To Chat or Not to Chat

If you are teaching synchronously, most applications offer a chat feature. Students love it and it is a convenient way to garner questions, but, quite frankly, I see chat abused and misused more than I see it used constructively. When there is more than one instructor or moderator in attendance, chat is a convenient way to catch and respond to questions. Chat is also helpful for some easy class activities. Otherwise, chat seems to be an opportunity for side conversations, disruptions and distractions.

I set chat to be open at the beginning of class before class starts so students can interact and say hello. I turn it off once class starts. I think of this as a comparison of students entering a classroom. They can chat with each other before class starts, but once class starts, a teacher wouldn’t find it acceptable for students to be chatting with each other off to the side.

I don’t feel I can keep an eye on the chat box while I’m providing direct instruction. And I find it difficult to scroll through and see what I missed. So if I feel that if I’m preoccupied scrolling, students will be experiencing the same – instead of following the instruction, they are easily checking what is in the chat. Sorry to throw shade on the chatbox, but I I have seen a number of instances where students exchange personal information in private chats to other students when the teacher couldn’t supervise chat and it didn’t end well.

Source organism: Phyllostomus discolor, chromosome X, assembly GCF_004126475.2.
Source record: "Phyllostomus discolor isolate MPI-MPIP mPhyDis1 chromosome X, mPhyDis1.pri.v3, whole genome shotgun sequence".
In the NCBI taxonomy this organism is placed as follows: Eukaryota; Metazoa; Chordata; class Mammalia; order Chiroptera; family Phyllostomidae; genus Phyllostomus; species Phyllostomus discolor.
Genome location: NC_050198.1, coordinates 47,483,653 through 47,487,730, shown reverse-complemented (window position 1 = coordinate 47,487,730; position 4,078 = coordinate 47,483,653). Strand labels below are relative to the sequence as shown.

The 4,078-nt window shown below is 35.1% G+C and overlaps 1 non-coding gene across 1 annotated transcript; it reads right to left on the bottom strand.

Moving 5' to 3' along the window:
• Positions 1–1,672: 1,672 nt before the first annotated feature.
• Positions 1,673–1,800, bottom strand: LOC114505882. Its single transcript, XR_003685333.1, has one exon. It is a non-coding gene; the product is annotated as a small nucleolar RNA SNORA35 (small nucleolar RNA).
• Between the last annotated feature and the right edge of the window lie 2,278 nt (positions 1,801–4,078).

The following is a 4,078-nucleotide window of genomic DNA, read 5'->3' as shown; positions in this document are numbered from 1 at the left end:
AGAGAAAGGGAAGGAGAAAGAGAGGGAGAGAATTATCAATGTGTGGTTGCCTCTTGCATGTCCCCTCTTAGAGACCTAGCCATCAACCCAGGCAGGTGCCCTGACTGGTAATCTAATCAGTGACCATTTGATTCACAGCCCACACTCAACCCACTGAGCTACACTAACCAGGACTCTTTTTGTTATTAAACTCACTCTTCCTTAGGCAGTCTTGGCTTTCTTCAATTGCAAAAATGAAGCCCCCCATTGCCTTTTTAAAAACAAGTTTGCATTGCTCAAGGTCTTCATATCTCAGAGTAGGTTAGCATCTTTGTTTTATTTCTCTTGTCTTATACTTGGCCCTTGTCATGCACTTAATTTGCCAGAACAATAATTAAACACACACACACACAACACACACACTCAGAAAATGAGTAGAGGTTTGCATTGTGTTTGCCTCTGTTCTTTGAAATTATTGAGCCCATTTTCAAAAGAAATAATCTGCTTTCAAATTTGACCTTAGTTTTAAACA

I do like it for a couple of activities. When you have a short answer activity, holding a chat ‘waterfall’ works great. Ask students to type their answer in the chat and on the count of 3 to hit enter. Then everyone sees all the answers at one time. It also works to private chat the student listed above or below one’s own name. If it is more than a short answer or a quick activity, there are better interactive tools such as responding on a Padlet, creating a FlipGrid, completing a Google survey or answering on a word wall in the live session.

So, consider how the Chat feature can further your instruction and use it effectively. If the feature isn’t supporting your instruction, turn it off and open it when it is serving a purpose. In the virtual classroom, Chat is an instructional or a community building tool that teachers should manage to further learning. with that, to chat or not to chat? I’ll leave it with you to decide!

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